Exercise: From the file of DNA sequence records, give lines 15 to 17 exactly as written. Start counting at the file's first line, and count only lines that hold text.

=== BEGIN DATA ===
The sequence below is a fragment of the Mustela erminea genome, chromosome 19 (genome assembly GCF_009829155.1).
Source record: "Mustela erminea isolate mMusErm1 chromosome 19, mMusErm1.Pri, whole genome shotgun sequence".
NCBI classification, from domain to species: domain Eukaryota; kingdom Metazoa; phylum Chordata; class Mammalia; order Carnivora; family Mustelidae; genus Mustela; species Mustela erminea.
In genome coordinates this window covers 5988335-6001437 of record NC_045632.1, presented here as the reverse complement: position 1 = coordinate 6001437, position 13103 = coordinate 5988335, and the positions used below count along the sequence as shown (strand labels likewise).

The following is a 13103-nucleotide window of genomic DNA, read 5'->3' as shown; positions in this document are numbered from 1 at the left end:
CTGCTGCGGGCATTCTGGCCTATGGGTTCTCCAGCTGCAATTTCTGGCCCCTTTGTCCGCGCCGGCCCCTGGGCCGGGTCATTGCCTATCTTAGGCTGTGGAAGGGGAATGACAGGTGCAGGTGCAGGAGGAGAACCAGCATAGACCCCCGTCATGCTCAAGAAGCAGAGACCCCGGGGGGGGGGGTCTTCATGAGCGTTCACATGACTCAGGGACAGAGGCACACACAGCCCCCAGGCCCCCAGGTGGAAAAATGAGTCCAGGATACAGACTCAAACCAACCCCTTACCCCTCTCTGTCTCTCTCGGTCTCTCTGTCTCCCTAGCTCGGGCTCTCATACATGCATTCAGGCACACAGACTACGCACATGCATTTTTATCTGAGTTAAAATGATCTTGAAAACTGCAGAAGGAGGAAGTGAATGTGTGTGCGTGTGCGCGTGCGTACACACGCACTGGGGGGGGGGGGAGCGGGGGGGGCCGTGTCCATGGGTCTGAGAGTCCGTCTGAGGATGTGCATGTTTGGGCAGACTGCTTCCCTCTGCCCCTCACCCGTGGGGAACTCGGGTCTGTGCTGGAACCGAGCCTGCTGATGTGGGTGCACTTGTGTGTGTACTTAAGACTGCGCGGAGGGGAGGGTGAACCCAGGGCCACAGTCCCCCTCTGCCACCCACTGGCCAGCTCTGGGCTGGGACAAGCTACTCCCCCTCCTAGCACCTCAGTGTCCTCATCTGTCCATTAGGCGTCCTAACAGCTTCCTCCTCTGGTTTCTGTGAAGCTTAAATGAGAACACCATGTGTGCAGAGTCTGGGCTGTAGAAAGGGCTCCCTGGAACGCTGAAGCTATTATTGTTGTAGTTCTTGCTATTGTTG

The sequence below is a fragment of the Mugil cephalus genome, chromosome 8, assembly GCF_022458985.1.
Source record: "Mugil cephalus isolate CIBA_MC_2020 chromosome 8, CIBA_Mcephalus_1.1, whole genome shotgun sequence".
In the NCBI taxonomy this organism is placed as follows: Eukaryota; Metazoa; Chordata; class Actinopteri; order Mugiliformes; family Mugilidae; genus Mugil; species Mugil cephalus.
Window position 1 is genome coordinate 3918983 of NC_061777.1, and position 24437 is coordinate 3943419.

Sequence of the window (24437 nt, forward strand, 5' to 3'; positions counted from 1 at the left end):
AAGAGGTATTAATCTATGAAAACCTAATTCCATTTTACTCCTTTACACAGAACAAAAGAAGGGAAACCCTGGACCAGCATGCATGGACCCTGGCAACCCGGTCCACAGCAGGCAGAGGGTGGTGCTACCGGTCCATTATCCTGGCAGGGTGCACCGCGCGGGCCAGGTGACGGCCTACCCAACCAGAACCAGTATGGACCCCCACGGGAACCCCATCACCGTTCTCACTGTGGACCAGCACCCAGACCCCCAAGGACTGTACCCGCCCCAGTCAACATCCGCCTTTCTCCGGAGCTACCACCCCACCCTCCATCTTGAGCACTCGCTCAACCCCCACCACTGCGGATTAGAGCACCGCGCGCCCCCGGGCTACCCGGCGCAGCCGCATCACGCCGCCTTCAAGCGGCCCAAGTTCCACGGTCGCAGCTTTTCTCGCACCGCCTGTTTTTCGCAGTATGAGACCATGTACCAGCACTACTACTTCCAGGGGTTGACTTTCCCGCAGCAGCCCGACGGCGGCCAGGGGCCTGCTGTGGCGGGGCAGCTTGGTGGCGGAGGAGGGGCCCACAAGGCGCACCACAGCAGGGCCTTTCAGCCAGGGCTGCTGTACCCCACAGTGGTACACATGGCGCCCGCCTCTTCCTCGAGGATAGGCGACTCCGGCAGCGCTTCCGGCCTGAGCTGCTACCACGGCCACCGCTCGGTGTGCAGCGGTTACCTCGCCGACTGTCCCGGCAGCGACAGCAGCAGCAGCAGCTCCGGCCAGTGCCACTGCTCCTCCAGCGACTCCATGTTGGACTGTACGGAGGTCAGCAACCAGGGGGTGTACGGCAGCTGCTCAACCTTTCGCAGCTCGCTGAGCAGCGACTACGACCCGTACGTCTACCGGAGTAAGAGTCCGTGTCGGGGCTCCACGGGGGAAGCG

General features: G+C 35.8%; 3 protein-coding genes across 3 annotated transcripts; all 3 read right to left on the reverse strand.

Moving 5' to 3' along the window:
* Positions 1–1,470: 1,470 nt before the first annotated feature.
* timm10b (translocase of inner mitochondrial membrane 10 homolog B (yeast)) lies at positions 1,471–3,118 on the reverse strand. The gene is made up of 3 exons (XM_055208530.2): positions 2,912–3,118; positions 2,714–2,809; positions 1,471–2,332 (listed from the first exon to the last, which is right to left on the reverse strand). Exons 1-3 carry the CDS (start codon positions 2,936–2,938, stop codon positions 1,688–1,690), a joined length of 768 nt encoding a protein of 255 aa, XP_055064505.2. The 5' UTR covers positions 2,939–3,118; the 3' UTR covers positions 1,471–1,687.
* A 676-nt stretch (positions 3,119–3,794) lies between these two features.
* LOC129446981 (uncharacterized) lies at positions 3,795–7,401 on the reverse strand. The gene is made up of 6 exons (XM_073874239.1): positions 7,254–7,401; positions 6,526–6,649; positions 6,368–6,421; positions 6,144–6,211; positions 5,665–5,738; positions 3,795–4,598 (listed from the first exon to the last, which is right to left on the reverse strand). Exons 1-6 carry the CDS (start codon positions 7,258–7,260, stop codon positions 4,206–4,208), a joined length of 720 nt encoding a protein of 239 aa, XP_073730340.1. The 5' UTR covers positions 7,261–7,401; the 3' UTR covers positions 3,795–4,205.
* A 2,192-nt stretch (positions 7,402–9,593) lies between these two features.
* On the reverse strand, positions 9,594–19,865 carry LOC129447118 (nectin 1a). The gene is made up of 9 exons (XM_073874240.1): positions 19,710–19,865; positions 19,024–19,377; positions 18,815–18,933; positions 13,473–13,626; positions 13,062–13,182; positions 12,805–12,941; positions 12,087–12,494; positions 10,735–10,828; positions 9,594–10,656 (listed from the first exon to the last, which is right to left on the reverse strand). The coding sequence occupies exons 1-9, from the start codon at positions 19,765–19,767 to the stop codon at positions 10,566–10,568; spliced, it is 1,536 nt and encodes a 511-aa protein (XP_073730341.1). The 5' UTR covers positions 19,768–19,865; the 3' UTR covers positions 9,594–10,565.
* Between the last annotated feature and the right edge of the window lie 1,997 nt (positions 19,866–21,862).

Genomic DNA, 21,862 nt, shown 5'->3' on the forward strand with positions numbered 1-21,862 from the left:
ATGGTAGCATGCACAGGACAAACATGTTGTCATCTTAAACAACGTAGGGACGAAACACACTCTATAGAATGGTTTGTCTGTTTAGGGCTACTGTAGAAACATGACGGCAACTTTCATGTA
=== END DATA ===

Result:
* Positions 1–1,470: 1,470 nt before the first annotated feature.
* timm10b (translocase of inner mitochondrial membrane 10 homolog B (yeast)) lies at positions 1,471–3,118 on the reverse strand. The gene is made up of 3 exons (XM_055208530.2): positions 2,912–3,118; positions 2,714–2,809; positions 1,471–2,332 (listed from the first exon to the last, which is right to left on the reverse strand). Exons 1-3 carry the CDS (start codon positions 2,936–2,938, stop codon positions 1,688–1,690), a joined length of 768 nt encoding a protein of 255 aa, XP_055064505.2. The 5' UTR covers positions 2,939–3,118; the 3' UTR covers positions 1,471–1,687.
* A 676-nt stretch (positions 3,119–3,794) lies between these two features.